Everyone loves a discount! If you book a field trip in the month of September, you can take advantage of our fall special. Bring your students to either the Burke Baker Planetarium, the Wortham Giant Screen Theatre, or the Cockrell Butterfly Center on a Monday or Tuesday during September and receive access to the permanent exhibit halls for free.

 

5. SEE IT FIRST, OWN IT FIRST: Because whoever said “first is the worst” is just mad that they weren’t first.

HMNS is changing constantly — for the better! We are opening new halls, establishing new programs, and premiering new shows that will get your students excited about learning. By bringing your students to the Museum early in the year, you get to experience everything that HMNS has to offer first and take it back to your school to share the love. Trust us, your students will love you for it.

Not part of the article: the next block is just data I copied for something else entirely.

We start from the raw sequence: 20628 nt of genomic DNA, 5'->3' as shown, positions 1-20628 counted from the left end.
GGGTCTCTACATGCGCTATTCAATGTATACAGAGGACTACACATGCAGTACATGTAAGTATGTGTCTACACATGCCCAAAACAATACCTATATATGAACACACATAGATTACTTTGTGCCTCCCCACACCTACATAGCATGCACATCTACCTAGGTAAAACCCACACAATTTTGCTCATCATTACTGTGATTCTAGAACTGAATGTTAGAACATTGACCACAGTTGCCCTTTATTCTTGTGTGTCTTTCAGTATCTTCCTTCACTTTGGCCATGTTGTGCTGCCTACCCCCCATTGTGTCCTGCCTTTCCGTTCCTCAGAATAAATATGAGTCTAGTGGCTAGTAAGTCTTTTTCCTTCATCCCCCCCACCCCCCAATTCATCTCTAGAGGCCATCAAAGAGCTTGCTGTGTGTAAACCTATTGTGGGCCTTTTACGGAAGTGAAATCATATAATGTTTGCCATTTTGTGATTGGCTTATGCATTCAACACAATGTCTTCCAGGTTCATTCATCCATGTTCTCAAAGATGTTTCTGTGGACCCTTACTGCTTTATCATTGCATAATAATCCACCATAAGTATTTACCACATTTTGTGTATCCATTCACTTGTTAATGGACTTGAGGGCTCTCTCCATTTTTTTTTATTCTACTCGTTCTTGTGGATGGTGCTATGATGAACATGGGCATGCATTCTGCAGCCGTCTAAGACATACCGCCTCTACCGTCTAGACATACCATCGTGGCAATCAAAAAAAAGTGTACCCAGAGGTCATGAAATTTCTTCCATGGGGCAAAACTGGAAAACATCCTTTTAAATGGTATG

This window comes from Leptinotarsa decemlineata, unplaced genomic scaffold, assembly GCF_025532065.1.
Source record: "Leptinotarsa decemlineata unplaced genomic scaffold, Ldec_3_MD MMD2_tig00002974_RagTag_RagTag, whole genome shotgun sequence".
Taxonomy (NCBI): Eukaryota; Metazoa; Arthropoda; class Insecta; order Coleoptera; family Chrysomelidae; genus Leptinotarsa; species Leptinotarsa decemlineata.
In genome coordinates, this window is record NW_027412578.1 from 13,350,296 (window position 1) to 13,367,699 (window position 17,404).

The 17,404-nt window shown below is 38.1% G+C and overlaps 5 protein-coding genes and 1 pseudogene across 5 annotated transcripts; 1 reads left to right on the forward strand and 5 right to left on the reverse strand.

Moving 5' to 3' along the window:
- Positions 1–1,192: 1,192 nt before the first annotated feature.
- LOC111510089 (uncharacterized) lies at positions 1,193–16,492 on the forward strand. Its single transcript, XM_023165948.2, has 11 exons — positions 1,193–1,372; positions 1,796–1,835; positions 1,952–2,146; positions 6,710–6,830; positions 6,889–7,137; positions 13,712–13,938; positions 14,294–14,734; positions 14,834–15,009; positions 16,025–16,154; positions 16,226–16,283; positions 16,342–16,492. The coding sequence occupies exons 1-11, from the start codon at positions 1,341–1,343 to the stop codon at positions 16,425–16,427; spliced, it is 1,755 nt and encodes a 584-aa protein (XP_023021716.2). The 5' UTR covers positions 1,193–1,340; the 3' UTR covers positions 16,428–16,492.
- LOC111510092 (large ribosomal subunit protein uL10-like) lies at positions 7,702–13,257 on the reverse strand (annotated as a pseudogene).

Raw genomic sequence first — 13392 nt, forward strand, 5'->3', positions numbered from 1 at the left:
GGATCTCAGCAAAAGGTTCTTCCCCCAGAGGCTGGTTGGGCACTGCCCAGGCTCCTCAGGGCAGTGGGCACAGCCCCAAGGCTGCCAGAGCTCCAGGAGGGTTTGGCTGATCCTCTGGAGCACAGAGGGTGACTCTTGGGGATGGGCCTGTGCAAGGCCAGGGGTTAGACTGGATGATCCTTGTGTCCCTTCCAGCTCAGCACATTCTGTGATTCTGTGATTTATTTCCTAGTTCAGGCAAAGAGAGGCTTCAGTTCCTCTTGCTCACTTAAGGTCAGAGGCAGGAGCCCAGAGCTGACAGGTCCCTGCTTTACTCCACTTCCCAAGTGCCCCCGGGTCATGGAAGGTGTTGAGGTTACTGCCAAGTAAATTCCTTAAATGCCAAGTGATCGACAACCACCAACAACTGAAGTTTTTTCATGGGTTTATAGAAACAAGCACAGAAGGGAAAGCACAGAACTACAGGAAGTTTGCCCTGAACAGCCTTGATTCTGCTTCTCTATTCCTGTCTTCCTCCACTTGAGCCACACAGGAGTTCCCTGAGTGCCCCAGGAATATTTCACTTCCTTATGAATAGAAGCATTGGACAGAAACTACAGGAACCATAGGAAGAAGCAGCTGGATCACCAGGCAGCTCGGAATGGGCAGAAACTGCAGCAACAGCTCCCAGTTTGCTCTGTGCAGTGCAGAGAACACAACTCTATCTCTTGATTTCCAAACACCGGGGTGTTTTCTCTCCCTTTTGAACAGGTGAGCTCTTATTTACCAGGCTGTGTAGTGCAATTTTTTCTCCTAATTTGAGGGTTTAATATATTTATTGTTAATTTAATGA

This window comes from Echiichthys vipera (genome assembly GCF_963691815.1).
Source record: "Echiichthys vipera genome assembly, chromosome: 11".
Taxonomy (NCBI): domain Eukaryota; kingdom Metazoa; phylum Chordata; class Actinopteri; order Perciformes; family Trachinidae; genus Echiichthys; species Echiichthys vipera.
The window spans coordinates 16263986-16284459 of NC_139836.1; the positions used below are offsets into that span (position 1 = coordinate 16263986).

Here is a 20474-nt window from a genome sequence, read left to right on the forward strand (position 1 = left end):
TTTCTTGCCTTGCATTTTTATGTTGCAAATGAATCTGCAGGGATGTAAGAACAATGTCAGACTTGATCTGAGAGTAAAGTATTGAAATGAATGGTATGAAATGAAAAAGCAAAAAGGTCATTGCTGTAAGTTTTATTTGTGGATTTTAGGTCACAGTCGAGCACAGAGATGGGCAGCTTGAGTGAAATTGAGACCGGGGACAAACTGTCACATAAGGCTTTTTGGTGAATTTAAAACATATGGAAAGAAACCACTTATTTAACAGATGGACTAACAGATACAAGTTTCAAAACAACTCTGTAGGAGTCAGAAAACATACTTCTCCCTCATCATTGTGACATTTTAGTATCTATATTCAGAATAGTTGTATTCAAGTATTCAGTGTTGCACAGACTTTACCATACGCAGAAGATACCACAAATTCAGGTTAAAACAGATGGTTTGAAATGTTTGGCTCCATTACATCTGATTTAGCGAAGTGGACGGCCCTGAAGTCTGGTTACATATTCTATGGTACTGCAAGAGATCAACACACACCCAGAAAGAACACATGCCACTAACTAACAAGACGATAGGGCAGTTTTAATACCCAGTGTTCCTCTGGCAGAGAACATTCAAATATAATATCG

This is your Museum, and we are proud to be a part of your educational toolkit. Treat yourself — and your students — to a world-class experience that will set the tone for an exciting school year full of discovery!

Invasion of the bulbuls: Houston team studies new invasive species

Editor’s note: This blog post is a summation of “Ecology, Behavior, and Reproduction of an Introduced Population of Red-vented Bulbuls (Pycnontus cafer) in Houston, Texas,” written by HMNS Curator of Vertebrate Zoology Daniel M. Brooks and published in The Wilson Journal of Ornithology.

 

Invasive species are (unfortunately) nothing new to Texas. Defined as an “introduced species that adversely affect the habitats and bioregions they invade economically, environmentally, and/or ecologically,” invasive species (aka invasive exotics or exotics) can have wide-ranging negative impacts on regions.